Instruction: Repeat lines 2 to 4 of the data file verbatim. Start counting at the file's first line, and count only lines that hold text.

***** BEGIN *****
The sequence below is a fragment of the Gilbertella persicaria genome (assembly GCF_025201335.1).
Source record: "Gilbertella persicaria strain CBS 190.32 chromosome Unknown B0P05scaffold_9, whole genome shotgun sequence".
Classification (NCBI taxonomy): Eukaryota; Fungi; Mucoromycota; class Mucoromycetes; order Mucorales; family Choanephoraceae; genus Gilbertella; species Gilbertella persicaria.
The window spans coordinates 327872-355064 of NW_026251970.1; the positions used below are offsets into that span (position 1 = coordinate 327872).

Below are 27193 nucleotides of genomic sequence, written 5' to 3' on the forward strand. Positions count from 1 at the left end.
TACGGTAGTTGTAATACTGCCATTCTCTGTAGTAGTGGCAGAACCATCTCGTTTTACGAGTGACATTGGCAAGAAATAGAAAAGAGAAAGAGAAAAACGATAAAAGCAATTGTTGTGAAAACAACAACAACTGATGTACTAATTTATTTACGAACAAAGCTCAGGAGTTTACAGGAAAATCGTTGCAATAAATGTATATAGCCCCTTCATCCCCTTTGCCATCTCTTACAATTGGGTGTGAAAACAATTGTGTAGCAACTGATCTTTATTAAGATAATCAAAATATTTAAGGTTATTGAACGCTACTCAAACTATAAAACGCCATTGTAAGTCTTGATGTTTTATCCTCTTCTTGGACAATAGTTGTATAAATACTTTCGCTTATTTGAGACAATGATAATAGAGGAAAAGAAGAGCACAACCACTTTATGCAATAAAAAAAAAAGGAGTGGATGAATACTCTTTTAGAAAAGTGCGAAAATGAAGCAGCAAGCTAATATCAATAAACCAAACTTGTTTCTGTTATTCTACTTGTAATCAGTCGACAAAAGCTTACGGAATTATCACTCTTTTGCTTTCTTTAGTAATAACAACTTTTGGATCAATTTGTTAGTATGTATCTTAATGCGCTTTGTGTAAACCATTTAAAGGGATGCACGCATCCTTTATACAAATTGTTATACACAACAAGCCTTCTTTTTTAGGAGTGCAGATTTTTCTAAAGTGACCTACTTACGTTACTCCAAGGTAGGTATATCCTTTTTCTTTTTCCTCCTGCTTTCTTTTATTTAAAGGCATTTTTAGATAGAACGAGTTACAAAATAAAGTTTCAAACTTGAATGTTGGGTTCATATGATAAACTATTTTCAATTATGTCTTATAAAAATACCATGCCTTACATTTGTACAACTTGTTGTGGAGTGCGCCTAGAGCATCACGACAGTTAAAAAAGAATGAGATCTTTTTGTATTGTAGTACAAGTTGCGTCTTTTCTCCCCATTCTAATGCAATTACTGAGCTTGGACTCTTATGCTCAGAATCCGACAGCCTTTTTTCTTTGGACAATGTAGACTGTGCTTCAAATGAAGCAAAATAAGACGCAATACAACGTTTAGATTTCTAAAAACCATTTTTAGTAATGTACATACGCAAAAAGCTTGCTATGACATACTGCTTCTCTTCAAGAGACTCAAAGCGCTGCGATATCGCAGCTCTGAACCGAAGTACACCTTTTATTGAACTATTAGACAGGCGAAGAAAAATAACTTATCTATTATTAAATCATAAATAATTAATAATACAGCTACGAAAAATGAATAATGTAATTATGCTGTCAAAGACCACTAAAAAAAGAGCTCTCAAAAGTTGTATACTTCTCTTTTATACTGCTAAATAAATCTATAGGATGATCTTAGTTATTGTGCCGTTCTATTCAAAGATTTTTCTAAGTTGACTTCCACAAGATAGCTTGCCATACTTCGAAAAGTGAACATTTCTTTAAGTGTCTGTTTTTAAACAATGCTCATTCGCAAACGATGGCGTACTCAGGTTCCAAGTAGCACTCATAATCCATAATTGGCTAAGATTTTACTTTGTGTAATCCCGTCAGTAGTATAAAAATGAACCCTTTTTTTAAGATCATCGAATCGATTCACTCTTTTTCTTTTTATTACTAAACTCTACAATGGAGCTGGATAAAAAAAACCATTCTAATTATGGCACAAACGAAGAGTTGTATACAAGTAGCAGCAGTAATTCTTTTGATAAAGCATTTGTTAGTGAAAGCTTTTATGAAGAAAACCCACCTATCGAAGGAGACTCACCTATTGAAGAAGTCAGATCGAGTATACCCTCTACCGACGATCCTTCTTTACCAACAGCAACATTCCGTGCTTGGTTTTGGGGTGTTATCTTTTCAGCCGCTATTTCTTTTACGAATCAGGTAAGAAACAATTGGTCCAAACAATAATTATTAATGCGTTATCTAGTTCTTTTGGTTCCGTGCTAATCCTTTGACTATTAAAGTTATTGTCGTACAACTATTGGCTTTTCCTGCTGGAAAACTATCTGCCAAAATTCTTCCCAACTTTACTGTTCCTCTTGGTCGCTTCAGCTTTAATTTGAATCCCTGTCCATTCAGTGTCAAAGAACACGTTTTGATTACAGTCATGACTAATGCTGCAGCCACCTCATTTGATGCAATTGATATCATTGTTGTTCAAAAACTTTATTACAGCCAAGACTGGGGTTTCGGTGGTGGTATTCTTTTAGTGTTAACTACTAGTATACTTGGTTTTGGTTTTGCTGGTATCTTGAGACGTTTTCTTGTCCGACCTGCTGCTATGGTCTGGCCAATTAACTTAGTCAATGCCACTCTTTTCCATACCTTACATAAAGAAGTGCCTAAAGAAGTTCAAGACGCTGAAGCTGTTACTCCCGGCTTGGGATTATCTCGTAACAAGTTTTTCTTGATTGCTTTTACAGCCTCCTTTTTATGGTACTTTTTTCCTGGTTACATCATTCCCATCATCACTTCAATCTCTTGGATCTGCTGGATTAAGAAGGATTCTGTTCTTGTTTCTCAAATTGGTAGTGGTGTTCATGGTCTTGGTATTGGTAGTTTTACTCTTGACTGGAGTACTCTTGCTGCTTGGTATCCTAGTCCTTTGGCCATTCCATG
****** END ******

Source record: "Gilbertella persicaria strain CBS 190.32 chromosome Unknown B0P05scaffold_9, whole genome shotgun sequence".
Classification (NCBI taxonomy): Eukaryota; Fungi; Mucoromycota; class Mucoromycetes; order Mucorales; family Choanephoraceae; genus Gilbertella; species Gilbertella persicaria.
The window spans coordinates 327872-355064 of NW_026251970.1; the positions used below are offsets into that span (position 1 = coordinate 327872).